The problem stems from the majority’s rationale, which sought to adopt the medically-accepted definitions, not because of an abdication of duty but because it was medically and statistically sound. While this is true, it exposes a soft underbelly to Justice Alito. Sam can’t resist a soft underbelly.
But taking Justice Alito’s point further, the merit of the majority’s ruling becomes clear:
Today, the Court overrules the latter holding based largely on the positions adopted by private professional associations. In taking this step, the Court sharply departs from the framework prescribed in prior Eighth Amendment cases and adopts a uniform national rule that is both conceptually unsound and likely to result in confusion.
In addition, the Court “pinpointed that the clearest and most reliable objective evidence of contemporary values is the legislation enacted by the country’s legislatures.”
The case addressed a rule created by the Florida legislature, that an IQ of 70 was the cut off. No wiggles, standard dev aside. Above 70, you fry, end of discussion. As Alito says, “the legislation enacted by country’s legislatures” is the “most reliable objective evidence of contemporary values.” Fair enough.
It was thus the choice of the Florida legislature to eschew an Atkins definition that was grounded in something other than an IQ test. It’s not that I have the slightest clue what a better, or even marginally reasonable, definition might be, as the entire concept of intellectual disability is a medical, not legal, one. Sometimes, the rhetoric fails us. Bummer.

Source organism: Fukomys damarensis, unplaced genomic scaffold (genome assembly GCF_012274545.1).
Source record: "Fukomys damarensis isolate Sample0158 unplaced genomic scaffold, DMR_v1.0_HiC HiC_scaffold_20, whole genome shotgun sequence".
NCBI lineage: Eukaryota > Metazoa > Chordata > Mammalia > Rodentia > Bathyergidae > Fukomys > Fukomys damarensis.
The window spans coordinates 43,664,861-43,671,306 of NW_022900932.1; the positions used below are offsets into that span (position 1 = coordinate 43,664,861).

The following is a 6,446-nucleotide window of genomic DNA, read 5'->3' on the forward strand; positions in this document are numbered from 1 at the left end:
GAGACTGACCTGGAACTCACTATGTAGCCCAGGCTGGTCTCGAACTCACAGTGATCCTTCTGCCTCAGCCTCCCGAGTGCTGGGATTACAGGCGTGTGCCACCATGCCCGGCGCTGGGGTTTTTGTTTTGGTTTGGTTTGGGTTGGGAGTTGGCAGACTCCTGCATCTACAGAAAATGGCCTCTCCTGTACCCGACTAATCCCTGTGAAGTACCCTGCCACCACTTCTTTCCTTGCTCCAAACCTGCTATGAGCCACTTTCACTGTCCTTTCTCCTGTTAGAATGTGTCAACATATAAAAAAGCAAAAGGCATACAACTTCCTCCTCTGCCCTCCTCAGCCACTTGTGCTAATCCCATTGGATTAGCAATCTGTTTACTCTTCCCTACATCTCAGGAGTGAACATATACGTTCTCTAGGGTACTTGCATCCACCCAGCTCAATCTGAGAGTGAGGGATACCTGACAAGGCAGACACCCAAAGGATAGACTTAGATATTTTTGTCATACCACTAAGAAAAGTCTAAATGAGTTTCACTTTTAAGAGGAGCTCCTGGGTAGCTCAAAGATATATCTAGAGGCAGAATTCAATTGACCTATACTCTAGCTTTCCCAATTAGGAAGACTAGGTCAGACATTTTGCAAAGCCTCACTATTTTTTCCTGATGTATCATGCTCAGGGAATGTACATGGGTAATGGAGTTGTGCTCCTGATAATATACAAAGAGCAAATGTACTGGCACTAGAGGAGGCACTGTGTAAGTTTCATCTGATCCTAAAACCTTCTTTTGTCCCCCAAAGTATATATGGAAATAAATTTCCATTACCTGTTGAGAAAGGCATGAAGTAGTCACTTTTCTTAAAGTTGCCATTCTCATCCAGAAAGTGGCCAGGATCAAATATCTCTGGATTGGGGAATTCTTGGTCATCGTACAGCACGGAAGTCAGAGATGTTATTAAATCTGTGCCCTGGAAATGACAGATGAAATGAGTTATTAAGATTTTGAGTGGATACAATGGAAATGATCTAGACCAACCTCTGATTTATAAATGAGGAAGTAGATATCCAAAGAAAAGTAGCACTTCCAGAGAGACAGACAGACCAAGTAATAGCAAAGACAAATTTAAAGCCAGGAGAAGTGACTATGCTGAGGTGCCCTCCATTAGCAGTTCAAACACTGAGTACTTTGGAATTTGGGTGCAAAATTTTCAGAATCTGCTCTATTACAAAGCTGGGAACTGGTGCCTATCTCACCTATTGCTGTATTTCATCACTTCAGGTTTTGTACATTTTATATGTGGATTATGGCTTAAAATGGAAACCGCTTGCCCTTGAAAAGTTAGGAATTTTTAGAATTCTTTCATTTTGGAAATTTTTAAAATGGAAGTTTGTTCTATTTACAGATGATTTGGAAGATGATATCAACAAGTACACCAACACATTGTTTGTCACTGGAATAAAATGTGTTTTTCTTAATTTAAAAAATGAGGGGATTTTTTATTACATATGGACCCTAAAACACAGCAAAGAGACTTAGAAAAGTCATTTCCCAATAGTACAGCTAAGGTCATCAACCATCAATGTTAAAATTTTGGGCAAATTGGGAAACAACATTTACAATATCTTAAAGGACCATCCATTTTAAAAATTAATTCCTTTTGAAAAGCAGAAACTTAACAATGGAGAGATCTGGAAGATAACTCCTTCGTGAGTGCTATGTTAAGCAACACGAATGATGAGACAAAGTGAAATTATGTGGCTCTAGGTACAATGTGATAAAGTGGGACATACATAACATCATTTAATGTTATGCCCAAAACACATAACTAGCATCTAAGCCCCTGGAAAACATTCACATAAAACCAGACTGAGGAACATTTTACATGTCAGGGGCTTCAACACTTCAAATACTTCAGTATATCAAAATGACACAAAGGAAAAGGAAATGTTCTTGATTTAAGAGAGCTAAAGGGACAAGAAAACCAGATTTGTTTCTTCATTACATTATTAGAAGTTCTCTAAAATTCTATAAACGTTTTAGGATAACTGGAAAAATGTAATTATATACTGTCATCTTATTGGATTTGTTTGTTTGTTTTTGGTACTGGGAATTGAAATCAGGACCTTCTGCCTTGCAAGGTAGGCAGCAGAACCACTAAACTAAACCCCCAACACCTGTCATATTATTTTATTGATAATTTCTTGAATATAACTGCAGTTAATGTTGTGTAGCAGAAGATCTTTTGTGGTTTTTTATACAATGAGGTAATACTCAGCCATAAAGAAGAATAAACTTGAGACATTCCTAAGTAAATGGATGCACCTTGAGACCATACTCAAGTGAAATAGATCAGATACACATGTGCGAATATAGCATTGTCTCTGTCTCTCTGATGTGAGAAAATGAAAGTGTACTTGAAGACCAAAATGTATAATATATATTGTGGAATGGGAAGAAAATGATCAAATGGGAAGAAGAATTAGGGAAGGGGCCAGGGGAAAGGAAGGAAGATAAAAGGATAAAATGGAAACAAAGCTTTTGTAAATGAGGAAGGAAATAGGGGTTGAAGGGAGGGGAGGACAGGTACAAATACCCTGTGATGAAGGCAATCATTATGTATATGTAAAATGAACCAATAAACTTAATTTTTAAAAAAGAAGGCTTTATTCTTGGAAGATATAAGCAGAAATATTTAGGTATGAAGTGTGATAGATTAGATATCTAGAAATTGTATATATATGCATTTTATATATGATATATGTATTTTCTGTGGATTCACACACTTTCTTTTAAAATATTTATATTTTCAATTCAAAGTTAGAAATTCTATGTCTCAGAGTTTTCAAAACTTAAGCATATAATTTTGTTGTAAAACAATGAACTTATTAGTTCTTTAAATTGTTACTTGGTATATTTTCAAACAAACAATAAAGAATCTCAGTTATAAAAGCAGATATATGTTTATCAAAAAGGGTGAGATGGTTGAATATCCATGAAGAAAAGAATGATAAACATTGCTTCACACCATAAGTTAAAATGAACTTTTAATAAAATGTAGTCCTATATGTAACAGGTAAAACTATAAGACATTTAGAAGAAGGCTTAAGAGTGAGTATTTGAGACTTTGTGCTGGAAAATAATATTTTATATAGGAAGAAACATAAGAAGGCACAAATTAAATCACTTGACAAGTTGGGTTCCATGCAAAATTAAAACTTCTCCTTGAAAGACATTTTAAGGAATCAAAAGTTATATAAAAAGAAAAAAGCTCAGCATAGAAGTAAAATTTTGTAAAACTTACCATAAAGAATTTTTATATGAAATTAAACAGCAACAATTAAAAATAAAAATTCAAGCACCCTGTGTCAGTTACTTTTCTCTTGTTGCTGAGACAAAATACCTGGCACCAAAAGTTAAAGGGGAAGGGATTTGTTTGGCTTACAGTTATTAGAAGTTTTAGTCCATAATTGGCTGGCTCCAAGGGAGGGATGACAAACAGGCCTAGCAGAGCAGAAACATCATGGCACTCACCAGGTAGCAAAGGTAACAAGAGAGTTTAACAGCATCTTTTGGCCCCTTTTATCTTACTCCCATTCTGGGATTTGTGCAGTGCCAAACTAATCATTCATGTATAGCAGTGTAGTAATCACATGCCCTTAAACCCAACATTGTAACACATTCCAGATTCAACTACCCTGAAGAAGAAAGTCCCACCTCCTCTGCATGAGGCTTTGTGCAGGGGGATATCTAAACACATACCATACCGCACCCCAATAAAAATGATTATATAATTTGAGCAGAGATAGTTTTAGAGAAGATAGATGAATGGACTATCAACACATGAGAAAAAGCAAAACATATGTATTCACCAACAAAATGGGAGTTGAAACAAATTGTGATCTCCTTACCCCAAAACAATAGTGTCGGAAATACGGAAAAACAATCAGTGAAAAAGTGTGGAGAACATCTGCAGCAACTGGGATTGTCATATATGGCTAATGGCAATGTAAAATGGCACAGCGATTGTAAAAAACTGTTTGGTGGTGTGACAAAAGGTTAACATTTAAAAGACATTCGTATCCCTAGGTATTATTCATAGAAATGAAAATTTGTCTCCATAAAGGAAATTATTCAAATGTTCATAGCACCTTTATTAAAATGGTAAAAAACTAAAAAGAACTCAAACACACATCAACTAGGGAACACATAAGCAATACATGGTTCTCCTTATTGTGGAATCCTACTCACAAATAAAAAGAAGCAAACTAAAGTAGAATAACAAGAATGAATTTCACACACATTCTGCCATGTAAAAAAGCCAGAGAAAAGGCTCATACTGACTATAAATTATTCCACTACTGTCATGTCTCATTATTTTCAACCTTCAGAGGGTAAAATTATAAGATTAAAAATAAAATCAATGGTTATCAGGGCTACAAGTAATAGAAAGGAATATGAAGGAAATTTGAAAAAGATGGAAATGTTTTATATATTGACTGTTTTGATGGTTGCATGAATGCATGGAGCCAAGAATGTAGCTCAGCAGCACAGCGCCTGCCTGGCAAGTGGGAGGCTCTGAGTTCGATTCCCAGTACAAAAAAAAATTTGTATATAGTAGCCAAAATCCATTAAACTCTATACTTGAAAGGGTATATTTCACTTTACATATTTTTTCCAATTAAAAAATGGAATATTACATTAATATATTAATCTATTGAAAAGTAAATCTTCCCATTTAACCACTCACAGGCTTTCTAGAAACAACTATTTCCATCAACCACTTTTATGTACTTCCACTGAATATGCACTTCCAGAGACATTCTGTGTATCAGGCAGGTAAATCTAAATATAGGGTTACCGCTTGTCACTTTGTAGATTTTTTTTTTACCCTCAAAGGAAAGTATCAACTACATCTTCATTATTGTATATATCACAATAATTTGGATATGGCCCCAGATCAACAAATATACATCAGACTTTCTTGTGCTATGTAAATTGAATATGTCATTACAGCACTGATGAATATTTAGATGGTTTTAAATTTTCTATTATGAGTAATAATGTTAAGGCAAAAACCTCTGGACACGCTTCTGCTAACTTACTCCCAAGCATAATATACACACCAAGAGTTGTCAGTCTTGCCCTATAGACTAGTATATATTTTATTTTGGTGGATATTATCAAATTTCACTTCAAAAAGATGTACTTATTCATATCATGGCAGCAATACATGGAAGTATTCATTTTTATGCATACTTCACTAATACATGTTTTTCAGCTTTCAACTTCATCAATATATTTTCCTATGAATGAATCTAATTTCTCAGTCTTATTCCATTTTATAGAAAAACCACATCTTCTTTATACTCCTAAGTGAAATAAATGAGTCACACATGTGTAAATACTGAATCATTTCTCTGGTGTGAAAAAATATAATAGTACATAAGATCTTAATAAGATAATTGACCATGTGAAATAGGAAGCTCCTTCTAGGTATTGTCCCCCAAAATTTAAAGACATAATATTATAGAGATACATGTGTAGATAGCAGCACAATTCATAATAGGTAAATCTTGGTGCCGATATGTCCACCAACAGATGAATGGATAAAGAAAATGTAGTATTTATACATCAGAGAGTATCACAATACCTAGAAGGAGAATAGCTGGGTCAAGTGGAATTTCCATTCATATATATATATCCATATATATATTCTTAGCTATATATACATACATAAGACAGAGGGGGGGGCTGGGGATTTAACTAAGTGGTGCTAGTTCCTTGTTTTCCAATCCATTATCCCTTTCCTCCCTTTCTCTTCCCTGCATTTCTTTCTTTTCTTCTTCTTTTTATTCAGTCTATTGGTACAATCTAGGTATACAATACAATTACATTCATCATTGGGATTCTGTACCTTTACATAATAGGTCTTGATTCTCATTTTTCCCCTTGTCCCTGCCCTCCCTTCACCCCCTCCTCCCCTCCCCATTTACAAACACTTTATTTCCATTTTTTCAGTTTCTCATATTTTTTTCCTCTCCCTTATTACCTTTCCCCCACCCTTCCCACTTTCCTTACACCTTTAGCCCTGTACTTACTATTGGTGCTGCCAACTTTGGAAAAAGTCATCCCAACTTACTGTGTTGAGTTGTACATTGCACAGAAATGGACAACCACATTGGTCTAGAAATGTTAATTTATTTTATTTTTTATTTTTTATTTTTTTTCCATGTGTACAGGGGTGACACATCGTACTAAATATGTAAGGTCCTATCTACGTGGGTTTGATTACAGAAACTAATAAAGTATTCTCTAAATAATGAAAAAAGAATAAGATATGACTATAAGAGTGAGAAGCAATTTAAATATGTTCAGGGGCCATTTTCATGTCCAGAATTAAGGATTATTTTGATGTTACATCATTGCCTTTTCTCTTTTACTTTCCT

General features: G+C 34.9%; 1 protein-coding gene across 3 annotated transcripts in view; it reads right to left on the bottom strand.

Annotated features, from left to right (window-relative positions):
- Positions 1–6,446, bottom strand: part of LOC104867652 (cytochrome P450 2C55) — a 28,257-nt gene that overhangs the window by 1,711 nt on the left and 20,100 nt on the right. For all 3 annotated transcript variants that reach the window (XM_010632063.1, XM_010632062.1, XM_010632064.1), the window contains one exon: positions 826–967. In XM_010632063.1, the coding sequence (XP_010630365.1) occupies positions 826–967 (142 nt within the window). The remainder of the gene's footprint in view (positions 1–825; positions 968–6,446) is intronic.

But Florida picked the IQ test as its measure, thus making it the “most reliability objective evidence of contemporary values.” The majority of the Supreme Court didn’t do that. Florida did. So if Sam has a problem with it, blame Florida. Heck, everyone else does.
But having selected a definition based upon a medically-defined measure, the Florida legislature can’t cherry pick the measure and ignore the rest of the science related to it. While “society” may have embraced the words “intelligence quotient” within its lexicon of vagaries, it carries meaning within the scheme of determining average intelligence. The Florida lege can’t have it both ways.
Frankly, I’m no more comfortable than Justice Alito in leaving a determination of life and death in the hands of a bunch of psychiatrists. They’re nuts. And more importantly, they’re authoritative nuts, meaning that it’s pretty darned hard to argue with an objective test, even if we take the standard deviation into account (and do so properly, Sam).
And yet, what alternative did the majority have? Florida picked its line in the sand, and that’s the law before the Supremes. There is no meaning, no validity, no utility, to using the IQ of 70 without the margin of error. The number 70 may appear pretty darned easy to apply to grocery clerks, but then what Florida was really doing was taking the APA’s medically-based decision-making authority and handing it over to the grocery clerks to decide. And they stamped their feet, yelling, “70, 70, 70,” because numbers are easy even if the 70 meant nothing without its context.
The majority gave Florida what it wanted, a way to use its law, its IQ of 70, with the proviso that it do so using the whole of the concept rather than only that piece that grocery clerks find easy to apply. Really, Alito still kinda won the case, even if he is the author of the dissent. But then, it’s just so nice to see “Alito, J., dissenting.”